Most of it doesn’t take place by the water cooler anymore, but there’s no shortage of workplace gossip out there.
To keep from getting sucked in – or becoming a target of it – you need the tools to defuse it.
Check out these four facts about office gossip — and how you can use that info to your advantage:
Workplace Gossip Fact #1: Employees spend an average of 54 minutes during the typical workday gossiping. That’s the finding of a British survey from the early 2000s. Talk about a productivity drain!
Solution: State the obvious. You can redirect gossipy co-workers with “Don’t we have some work to do here?”
Workplace Gossip Fact #2: Once someone makes a negative comment about a person who isn’t there, the conversation will get meaner unless someone immediately defended the target. That holds especially true in workplace settings.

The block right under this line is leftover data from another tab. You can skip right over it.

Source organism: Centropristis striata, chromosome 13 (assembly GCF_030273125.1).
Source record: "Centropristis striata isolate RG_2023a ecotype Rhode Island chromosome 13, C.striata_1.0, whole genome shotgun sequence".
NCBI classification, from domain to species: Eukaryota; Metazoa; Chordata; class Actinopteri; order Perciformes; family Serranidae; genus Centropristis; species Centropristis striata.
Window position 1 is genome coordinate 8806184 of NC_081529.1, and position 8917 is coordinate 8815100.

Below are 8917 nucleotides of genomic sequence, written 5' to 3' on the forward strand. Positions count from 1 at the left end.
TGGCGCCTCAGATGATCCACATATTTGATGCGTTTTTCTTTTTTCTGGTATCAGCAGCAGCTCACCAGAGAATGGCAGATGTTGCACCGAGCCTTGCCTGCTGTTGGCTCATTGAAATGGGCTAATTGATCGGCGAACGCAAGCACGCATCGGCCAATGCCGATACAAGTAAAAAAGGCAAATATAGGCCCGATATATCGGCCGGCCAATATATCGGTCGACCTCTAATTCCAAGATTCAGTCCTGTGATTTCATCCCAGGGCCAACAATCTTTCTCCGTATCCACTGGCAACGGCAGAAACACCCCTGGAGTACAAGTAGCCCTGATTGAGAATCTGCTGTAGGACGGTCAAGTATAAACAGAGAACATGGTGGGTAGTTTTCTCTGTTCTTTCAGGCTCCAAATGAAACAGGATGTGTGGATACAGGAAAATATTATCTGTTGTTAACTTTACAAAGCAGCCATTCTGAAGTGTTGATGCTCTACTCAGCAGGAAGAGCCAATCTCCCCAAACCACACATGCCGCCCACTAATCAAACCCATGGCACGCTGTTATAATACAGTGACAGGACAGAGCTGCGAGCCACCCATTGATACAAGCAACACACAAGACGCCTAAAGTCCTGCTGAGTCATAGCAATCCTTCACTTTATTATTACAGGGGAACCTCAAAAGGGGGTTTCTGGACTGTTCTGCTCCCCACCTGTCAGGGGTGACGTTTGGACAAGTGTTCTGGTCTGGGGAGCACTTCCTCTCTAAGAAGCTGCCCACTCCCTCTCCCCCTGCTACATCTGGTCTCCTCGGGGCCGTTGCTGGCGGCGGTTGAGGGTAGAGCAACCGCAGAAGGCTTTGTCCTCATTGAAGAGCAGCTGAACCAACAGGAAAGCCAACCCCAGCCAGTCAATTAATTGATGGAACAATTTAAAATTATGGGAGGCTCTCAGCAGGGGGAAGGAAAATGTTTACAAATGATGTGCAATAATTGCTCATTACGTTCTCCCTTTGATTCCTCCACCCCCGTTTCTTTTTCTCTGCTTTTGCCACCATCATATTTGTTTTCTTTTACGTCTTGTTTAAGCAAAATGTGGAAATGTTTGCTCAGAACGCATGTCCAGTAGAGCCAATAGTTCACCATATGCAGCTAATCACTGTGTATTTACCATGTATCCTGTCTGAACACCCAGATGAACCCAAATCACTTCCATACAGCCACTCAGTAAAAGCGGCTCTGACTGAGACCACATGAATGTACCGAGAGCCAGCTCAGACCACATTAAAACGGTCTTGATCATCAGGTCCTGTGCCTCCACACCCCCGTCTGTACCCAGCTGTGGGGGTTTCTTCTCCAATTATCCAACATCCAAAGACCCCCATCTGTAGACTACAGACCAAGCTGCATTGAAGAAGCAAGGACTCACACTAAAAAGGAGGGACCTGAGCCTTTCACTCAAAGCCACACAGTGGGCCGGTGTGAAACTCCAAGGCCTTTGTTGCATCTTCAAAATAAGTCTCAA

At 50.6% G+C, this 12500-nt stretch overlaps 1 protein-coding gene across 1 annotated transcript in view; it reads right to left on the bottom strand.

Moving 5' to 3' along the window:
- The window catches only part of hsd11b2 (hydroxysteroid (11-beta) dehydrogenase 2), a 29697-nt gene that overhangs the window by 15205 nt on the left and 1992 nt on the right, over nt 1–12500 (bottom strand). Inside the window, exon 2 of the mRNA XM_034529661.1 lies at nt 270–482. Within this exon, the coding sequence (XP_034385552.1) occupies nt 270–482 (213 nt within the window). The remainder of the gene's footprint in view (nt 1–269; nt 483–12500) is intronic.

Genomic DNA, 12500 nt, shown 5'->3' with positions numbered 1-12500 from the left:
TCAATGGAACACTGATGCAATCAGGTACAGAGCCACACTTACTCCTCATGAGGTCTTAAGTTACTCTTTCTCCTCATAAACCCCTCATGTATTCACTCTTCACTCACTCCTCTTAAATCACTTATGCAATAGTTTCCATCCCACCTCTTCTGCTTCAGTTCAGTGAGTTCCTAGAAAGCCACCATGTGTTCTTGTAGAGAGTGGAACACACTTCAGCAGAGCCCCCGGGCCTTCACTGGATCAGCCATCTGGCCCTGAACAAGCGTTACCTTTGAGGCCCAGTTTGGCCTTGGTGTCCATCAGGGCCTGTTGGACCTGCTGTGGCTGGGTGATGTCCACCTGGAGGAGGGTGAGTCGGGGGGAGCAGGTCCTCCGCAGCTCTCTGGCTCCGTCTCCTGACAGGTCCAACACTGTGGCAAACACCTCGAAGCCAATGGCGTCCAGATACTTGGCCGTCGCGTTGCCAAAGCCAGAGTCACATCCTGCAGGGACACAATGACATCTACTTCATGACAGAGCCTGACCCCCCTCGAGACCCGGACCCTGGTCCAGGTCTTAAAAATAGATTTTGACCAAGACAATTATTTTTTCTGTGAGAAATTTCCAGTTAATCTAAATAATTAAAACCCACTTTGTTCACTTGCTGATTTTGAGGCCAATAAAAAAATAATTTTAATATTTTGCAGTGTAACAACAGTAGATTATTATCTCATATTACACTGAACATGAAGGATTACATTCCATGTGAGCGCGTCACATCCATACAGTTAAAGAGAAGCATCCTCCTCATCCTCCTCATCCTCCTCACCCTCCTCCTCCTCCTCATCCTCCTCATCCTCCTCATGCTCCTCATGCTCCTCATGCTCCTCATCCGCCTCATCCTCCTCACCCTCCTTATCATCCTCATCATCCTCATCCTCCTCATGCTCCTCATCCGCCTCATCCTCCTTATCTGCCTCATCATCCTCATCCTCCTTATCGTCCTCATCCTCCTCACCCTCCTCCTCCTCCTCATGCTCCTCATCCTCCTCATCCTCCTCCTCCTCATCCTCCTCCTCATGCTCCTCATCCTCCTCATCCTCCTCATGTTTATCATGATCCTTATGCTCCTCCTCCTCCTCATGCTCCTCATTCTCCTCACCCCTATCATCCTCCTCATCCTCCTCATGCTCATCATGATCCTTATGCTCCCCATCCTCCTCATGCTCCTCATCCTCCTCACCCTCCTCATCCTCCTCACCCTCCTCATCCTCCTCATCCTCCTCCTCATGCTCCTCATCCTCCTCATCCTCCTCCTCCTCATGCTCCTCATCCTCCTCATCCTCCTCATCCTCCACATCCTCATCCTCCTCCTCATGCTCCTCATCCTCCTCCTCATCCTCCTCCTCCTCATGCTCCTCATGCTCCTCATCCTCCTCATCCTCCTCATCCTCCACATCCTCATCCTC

Solution: You can stop the cycle by simply making a positive comment about the person being talked about. “Allie sure gave a good presentation last week,” takes the focus off of whether she spends too much time taking to married Pete in Marketing.
Workplace Gossip Fact #3: Gossip is an equal opportunity job. Women may get the rep for the bulk of water cooler chatter, but it turns out men gossip at least as much as women.
Solution: Look for the signs. Gossip is equally destructive no matter whom it comes from. Women tend to be more animated when spreading titillating tidbits. Men may be a bit more subdued, but they’re still passing info along.
Workplace Gossip Fact #4: Technology has only made workplace gossip worse. It’s easier than ever to fire off an email about how Jim has been leaving earlier and taking longer lunches … and what juicy reason is supposedly behind it.
Solution: Gossip spread in e-mail is a legal minefield. If an employee spreads malicious gossip via e-mail and the target of the gossip finds out, he or she could claim either harassment or a hostile work environment. While creating policies against gossiping as a whole is nearly impossible to enforce, you can clearly specify that company systems cannot be used to spread such info. It may at least minimize this destructive force.